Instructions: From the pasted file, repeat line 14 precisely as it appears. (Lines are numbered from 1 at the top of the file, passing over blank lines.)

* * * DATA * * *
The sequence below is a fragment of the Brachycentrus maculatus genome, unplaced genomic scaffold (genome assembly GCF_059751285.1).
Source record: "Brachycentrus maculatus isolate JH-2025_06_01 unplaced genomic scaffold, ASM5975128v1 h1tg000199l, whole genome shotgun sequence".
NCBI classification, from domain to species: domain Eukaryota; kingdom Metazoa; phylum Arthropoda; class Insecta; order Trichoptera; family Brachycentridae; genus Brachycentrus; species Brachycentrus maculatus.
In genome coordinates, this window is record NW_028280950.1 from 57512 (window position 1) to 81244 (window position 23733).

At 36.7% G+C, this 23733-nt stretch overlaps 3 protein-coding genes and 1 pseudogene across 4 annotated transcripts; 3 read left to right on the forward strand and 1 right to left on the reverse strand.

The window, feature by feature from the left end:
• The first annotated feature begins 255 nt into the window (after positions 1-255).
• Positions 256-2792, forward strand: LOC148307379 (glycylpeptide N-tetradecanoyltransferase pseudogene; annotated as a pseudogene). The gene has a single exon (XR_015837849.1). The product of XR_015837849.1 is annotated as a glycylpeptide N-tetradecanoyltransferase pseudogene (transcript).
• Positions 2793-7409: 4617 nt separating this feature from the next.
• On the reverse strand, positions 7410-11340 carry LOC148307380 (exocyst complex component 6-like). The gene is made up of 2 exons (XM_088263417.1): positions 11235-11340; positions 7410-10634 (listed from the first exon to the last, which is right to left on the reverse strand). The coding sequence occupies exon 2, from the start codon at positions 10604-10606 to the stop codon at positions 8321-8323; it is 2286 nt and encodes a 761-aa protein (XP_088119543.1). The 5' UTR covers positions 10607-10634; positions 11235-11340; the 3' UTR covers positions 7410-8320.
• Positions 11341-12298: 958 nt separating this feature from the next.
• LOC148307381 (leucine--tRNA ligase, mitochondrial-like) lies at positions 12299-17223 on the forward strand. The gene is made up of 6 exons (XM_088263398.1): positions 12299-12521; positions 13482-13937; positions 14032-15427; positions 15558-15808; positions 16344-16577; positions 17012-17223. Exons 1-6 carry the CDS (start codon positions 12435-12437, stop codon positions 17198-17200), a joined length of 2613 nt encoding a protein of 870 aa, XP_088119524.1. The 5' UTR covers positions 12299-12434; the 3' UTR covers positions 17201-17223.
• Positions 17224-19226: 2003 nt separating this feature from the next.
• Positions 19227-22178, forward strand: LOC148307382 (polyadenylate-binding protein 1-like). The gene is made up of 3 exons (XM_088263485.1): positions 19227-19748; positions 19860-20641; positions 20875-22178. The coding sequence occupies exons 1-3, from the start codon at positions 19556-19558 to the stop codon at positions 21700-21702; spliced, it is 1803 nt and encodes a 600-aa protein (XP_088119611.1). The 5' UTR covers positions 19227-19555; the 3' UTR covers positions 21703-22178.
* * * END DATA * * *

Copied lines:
• Positions 19227-22178, forward strand: LOC148307382 (polyadenylate-binding protein 1-like). The gene is made up of 3 exons (XM_088263485.1): positions 19227-19748; positions 19860-20641; positions 20875-22178. The coding sequence occupies exons 1-3, from the start codon at positions 19556-19558 to the stop codon at positions 21700-21702; spliced, it is 1803 nt and encodes a 600-aa protein (XP_088119611.1). The 5' UTR covers positions 19227-19555; the 3' UTR covers positions 21703-22178.